The specification is relevant and topical, focusing on current events and global priorities. The Geography GCSE focuses on the changing world and students are encouraged to understand their role in society by considering different viewpoints, values and attitudes.
Geography is one of the best subjects to develop your enquiry skills.
Geography at GCSE builds on the knowledge, skills and understanding developed in the Lower School. There is no tiered entry; all students sit the same 3 exams giving them the opportunity to achieve any grade from 1-9.
A wide variety of topics are studied, including climate change, poverty, natural features and processes and sustainable resource use. There is also a fieldwork element included in the course and a strong focus on developing geographical and analytical skills.
The course consists of three sections within Geography, assessed in three papers.
Geographical skills including map, graph, data and diagram interpretation are assed in all three of the above sections.
Year 9 - Urban issues and challenges and The challenge of natural hazards
Year 10 - The changing economic world, Physical landscapes in the UK and physical field work
Year 11 - The challenge of resource management and The living world along with human fieldwork
Skills and issue evaluation materials are taught throughout in all years
More information and the full syllabus can be found at:
When students leave the subject, despite the level at which they do so, that they have relevant world knowledge allowing them to make valuable, thought out decisions about how they live their lives in relation to others and taking into consideration their and others impacts upon the environment. Hopefully linking this to thoughts of living within a sustainable way so that the future of our planet is in safe hands.
AQA (1-9) Geography 8035
Students all follow a linear course which is assessed by three terminal examinations at the end of Year 11. Two of the papers are worth 35% each of the overall qualification, and one is worth 30%. In order to complete Paper 3: Geographical Applications, students will be required to undertake field work, investigating both human and physical environments. Paper 3 also includes a pre-release section for which students receive the information 12 weeks prior to the exam.
What skills will I need to be successful in this subject?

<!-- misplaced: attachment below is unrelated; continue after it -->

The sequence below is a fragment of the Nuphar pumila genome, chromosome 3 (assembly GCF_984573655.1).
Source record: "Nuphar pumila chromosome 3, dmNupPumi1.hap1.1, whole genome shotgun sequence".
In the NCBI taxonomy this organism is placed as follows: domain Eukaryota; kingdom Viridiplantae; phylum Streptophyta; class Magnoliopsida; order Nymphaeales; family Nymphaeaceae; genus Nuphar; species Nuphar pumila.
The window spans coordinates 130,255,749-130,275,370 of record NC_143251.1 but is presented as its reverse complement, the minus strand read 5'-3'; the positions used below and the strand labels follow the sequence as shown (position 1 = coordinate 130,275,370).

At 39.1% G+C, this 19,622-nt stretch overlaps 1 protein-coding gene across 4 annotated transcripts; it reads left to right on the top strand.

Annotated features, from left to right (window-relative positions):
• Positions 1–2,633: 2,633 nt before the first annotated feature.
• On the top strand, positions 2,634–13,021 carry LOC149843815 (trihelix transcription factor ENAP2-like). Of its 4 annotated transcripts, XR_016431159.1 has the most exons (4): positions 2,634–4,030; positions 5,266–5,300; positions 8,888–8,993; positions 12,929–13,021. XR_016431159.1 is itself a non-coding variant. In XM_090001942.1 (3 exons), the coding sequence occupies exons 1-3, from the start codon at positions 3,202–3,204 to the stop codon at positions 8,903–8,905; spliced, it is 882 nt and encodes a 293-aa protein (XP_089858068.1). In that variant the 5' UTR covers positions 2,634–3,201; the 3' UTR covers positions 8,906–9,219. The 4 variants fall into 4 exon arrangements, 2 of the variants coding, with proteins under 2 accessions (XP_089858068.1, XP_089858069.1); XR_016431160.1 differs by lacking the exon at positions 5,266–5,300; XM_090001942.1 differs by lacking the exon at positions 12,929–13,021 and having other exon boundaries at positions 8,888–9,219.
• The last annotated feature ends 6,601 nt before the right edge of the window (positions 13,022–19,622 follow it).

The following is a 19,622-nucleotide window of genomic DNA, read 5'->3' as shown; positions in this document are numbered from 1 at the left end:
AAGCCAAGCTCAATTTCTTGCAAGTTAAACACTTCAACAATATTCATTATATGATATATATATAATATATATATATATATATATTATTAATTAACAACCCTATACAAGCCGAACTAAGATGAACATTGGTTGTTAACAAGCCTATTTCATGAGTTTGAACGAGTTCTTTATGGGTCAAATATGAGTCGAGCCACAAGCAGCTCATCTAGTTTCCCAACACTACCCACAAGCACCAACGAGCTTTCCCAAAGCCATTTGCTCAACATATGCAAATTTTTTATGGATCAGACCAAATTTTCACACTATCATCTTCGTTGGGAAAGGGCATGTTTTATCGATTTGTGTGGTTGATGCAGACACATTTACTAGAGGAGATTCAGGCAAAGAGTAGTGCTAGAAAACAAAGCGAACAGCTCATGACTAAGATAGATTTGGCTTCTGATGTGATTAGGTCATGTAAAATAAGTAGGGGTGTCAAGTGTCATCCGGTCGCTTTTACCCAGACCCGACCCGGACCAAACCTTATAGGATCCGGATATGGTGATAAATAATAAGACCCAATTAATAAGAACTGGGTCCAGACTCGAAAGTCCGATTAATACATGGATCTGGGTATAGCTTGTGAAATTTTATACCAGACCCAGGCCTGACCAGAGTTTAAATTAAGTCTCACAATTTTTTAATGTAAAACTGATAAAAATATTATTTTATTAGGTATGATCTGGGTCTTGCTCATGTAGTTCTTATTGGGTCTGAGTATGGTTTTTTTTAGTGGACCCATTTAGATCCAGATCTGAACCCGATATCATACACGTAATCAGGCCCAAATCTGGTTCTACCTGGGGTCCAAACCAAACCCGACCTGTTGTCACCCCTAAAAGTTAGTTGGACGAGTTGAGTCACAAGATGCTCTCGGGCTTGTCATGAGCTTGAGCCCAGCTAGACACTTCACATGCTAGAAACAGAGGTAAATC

Geography is a subject which relies on a range of skills including observation, investigation, critical thinking, making connections, communication and discussion. Students will need literacy skills to critically discuss source information, and also require numeracy skills in order to create and interpret maps, graphs and data. To succeed in GCSE Geography, students will need to demonstrate the ability to formulate enquiries, interpret findings and evaluate their own work. The course requires students to be independent learners who have the inclination to extend their own learning beyond the classroom. Geography is concerned with real world and current issues so students must be aware of these.
Above all, students will need to be curious about the earth, and be able to apply ideas to new and changing settings.
Possible Careers and Future Education
The Geography GCSE course provides students with the skills and experience to progress onto A-level and beyond, and access a wide variety of future careers.
Geography is a course which brings together aspects of many other subjects including English, Mathematics and Science and is a subject highly regarded by many employers and further education courses. A Geography GCSE grade 4 or above demonstrates a clear understanding of interdependence on a range of scales and a high degree of critical thinking.
Studying Geography opens up many career paths. Students can go on to study courses such as Human or Physical Geography, Environmental Science, Geology, Architecture and International Relations. People with a Geography degree and other qualifications can go on to become: Human Rights Workers; Teachers; Architects; Planners; Interpreters; Aid Workers; Environmental Scientists; Expedition Managers and GPS Developers to name but a few.
Key Stage 5
A popular and successful course which builds on students experiences from GSCE, with many who have studied it recently going onto University to further their study. The exam board followed is the same as GCSE so themes and assessment style and similar aiding pupils understanding.
Alongside the study areas assessed via examination (one physical, one human worth 80% in total), the course also allows for students to research and investigate an area of their own choosing in completing the Individual Investigation, a Non Examined Assessment (NEA), worth 20% of the A level.
Content studied can be seen below.
Syllabus AQA Geography 7037
Subject content taught
1. Water and carbon cycles
3. Coastal systems and landscapes
7. Global systems and global governance
8. Changing places
10. Population and the environment
Geography fieldwork investigation
When students finish studying geography, they have the relevant world knowledge to allow them to make valuable, considered decisions about how to live their lives and the impact they will have on others and the environment. Hopefully linking this to thoughts of living within a sustainable way so that the future of our planet is in safe hands.
Mr S. Jackson – Head of Department
Miss N. Bailey – 2nd in department (i/c Key Stage 3)
Mrs K. Knight
Mrs C. Aitken
Mrs J. Pepper
Mr G. Ambrose